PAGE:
Good Health Magazine Australia|October 2019
Regardless of whether the loss of a loved one is expected after an illness or due to aging, or unexpected as a result of an accident, the pain of losing someone you love is profound.
“When a loved one dies, the loss can leave us feeling numb, hopeless or in shock, and although in the beginning, we may avoid those painful feelings as a way to cope, the reality is our loved one will not come back and the pain will not go away,” says Erin Ashley, a yoga and mindfulness teacher who specialises in supporting people through grief.
“Instead of avoiding the pain, try to accept it, because the gift of pain is a message about what’s important in life.”
Recent research by Rice University in Houston, Texas cautions that people who show symptoms of extreme grief – such as being unable to accept reality, pining for the deceased, finding it difficult to move on and having a sense that life is meaningless – suffer from high levels of bodily inflammation, a contributing factor to a host of health conditions. With this in mind, finding coping strategies for grief becomes even more important.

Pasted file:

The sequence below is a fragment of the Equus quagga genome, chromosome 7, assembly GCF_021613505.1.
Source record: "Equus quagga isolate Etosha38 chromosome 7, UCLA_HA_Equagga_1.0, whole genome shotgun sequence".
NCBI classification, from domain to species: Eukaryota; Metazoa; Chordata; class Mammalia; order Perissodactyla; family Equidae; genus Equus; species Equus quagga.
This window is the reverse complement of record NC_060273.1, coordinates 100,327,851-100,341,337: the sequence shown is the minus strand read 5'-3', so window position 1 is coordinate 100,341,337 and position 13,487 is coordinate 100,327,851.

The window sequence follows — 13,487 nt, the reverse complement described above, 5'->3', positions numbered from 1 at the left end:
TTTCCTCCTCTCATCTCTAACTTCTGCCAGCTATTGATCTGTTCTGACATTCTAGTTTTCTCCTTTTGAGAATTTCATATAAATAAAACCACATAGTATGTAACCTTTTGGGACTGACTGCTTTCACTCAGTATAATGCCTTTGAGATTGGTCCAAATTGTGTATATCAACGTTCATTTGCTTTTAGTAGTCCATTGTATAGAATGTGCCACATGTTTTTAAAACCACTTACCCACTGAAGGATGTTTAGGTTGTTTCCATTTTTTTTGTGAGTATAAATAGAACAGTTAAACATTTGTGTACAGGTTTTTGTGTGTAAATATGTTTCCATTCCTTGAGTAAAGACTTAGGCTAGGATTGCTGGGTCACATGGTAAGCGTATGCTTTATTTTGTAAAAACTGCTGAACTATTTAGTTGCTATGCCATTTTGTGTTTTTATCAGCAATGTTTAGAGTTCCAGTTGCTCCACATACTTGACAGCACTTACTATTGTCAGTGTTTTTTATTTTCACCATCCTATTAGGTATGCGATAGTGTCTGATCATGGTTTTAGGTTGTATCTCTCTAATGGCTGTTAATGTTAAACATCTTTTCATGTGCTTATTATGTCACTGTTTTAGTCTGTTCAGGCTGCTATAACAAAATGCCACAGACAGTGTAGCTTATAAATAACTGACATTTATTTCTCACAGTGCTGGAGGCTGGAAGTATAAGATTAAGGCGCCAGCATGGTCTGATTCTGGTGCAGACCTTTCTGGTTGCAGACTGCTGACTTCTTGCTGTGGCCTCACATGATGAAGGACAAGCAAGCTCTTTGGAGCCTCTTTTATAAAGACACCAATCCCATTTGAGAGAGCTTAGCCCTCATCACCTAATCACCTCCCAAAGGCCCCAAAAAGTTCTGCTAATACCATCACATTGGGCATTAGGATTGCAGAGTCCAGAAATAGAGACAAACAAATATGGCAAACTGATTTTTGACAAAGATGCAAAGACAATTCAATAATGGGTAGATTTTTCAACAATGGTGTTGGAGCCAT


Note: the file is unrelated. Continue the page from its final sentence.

Let it be
“Considering pain is an unavoidable part of the loss, mindfulness – the practice of observing ourselves and the world around us – allows us to meet and accept the hurtful emotions in a softer, more self-compassionate way, and this is where the healing begins to take place,” says Erin.
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